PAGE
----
"Howl & Fang" is an excellent choice of an album opener. It demonstrates a lot of musical ideas that Crystal Bear! uses throughout the release. The opening displays a strong sense of melody before the song progresses into a more metal inspired breakdown that is common in throughout the EP's four-track run. The song also features a somewhat erratic rhythm on the bass synth, focusing on syncopation. This approach to basslines is really fresh and welcomed.
The second track, "Sunder & Scorn", is more overtly sludgy and doom metal-inspired. It's a solid track, but does suffer a little from feeling underdeveloped. It presents some interesting musical ideas and aggressively scary synth tones, but then it just sort of ends just after 90 seconds. The promise of an almost funk / sludgey metal inspired synthwave track is very exciting and I'd love to see that pursued in future releases.
"Seeker & Thorn" follows and returns to a focus on melody and unexpected turns. The song is much more theatrical than the rest of the EP, with a near constant presence of some type of synth pad. The bass and drums are punchy and give the song great energy. "Mindflayer (The Shape of Synth to Come)" closes the EP in spirit with the rest of Oberon as it fluctuates between the lighter, melody-driven passages and the droning and ominous conclusion. Overall this is a really solid debut, and I look forward to seeing how Crystal Bear! handles this characteristic of having one foot in melody-rich catchy synthwave and brooding darkwave in the future.
It is easy to imagine the replicant Roy Batty listening intently to “Transmissions” as attack ships burn off the shoulder of Orion or as C-beams glitter in the dark near the Tannhäuser Gate. One can only hope that a release such as this is not lost in time.Read More
Lets face it : synthwave, like any genre, has a tendency to become repetitive. Many Producers get stuck in retro stereotypes to the point of cliche, and tend to repeat the same themes, again and again.Read More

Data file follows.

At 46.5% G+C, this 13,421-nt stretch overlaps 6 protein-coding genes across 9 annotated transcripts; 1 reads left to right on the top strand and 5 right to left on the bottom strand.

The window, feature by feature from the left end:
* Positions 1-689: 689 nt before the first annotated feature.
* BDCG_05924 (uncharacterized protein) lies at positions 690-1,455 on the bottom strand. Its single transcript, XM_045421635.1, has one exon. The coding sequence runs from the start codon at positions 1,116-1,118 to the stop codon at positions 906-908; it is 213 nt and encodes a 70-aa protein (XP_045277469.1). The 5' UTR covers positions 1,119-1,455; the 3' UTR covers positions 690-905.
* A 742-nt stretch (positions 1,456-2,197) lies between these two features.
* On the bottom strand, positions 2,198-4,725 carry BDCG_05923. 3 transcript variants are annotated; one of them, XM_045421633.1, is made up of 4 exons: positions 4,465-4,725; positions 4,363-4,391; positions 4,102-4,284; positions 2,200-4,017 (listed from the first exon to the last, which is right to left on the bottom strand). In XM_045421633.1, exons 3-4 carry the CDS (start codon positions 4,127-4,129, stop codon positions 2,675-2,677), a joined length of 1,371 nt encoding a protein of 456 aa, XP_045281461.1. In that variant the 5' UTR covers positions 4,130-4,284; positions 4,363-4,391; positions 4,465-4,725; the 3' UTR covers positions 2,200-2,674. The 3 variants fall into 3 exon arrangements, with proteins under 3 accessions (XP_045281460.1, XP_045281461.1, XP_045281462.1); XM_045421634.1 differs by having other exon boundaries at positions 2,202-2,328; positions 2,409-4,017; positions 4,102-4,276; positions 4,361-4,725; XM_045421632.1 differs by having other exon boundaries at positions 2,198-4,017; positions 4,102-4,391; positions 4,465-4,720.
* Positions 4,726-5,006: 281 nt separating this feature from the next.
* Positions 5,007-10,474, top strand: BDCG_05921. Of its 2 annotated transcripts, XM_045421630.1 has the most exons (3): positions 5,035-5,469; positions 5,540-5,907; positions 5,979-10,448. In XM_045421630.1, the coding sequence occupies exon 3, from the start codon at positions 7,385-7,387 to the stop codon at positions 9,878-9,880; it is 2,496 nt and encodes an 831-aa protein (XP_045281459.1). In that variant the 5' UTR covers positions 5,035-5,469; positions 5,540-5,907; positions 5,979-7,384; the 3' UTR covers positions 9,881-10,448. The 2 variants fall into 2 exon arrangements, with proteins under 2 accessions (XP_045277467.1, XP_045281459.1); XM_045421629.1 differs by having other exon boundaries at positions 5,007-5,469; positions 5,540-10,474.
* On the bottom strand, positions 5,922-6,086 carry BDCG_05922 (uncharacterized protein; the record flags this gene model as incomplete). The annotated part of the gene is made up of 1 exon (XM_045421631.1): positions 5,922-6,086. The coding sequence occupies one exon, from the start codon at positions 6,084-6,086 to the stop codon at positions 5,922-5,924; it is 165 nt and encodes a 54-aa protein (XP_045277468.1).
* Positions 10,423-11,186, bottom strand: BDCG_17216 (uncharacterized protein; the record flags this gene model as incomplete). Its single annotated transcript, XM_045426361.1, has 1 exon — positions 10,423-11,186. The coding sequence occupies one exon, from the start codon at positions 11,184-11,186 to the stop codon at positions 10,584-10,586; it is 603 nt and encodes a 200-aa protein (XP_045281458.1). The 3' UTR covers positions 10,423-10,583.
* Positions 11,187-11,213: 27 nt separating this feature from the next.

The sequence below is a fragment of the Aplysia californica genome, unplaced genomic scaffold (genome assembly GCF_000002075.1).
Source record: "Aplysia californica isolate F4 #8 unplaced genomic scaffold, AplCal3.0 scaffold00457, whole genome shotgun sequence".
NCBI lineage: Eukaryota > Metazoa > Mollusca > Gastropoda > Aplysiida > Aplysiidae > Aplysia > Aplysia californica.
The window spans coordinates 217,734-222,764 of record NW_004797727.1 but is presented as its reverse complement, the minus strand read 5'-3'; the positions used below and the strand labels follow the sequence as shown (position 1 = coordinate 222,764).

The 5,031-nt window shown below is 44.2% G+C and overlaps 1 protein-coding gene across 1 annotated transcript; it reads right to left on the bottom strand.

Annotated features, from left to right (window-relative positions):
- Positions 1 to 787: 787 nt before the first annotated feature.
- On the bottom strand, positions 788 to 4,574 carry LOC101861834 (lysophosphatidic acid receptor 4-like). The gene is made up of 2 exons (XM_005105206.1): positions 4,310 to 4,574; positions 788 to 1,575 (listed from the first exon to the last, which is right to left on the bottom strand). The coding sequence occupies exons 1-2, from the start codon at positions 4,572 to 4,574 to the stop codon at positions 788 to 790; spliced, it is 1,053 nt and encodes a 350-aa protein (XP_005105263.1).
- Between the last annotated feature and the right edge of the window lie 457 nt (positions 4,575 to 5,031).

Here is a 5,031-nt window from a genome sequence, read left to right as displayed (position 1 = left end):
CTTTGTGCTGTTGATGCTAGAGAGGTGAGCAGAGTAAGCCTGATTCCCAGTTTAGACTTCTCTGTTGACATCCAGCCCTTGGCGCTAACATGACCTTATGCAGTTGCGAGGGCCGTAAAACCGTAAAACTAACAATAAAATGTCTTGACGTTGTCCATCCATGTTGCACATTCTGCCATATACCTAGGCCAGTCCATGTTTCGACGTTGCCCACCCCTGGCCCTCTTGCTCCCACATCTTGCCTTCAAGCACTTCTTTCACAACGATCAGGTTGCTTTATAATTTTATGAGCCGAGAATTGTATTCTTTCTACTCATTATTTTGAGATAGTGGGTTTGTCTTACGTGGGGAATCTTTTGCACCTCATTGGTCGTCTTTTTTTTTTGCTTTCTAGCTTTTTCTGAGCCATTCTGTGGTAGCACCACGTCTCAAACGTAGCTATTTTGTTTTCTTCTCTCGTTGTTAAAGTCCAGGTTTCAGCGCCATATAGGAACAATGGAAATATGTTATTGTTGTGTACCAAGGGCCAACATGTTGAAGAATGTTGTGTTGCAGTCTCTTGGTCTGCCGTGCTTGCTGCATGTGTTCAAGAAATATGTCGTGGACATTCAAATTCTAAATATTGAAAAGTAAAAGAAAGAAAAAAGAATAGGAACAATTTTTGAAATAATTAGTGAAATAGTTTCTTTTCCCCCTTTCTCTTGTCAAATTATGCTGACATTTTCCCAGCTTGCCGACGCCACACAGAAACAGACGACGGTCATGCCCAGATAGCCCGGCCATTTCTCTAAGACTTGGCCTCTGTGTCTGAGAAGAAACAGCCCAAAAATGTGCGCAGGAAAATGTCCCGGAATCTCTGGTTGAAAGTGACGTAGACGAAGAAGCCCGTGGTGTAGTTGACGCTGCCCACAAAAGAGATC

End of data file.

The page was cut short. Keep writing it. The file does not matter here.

Occams Laser claims the intention of creating "sounds which take you back to a post-apocalyptic version of the 80s where robots run the streets". This is a bit of a swing and a miss on Force Majeure, which is a solid EP that in no way resembles that artist-stated intention.
"Nothing But Thieves" is an excellent vocal synthwave track that seamlessly blends Vangelis-esque synths with a jazzy lounge smoothness. The vocals are rawer than is typically found in the genre. While I typically enjoy vocals that are drenched in effects, this works well for the minimal composition, in particular when a few of the vocals begin to overlap.
The best song on the EP is probably "Patterns", which is another minimal track built around a heavily modulated piano tone and 808-sounding drums. The beat is actually reminiscent of Kanye West's work on 808's and Heartbreak, but with a Kid A level of unpredictability, neither of which is not a compliment I give out lightly. The open space and room to breathe makes it a standout not only on the album, but in the scene this year.
The rest of the songs on the EP do not have the level of minimalism found on these tracks, instead infused with a sad and introspective style of funk. It is not so far removed as to be jarring, and the EP in general flows well.
"Quelle Suprise" is the second vocal track, and is definitely worth a listen. The balance between bounciness and moodiness found throughout is charming. It has a heaping of the aforementioned funk sensibility, but with more traditionally synthwave vocals. From a compositional standpoint, it has the best melodies on the entire release. We're talking Hall & Oates level catchiness. Instrumentally, it has that a lot in common with that era of soul music, but with 80's inspired bass synths and drums. While not as strange as "Nothing But Thieves" or "Patterns", it is certainly odd.
The other three songs are good when taken with the EP as a whole, but it is really those three songs that pull me to frequent replays. This may not be some post-apocalyptic robot nonsense, but it is post-singularity neo-sentimentalism, which is a fresher aesthetic in the scene anyway.
PS. He has a pretty cool "Hotline Bling" cover on SoundCloud.
Joey Edsall was born and raised near Scranton, Pennsylvania. He has always immersed himself in art, being an avid fan of film and music. In addition to the electronic production aspect of music, he is the lead guitarist of Scranton-based post-hardcore band Give Us Your Bones.
Photo by Amanda Dittmar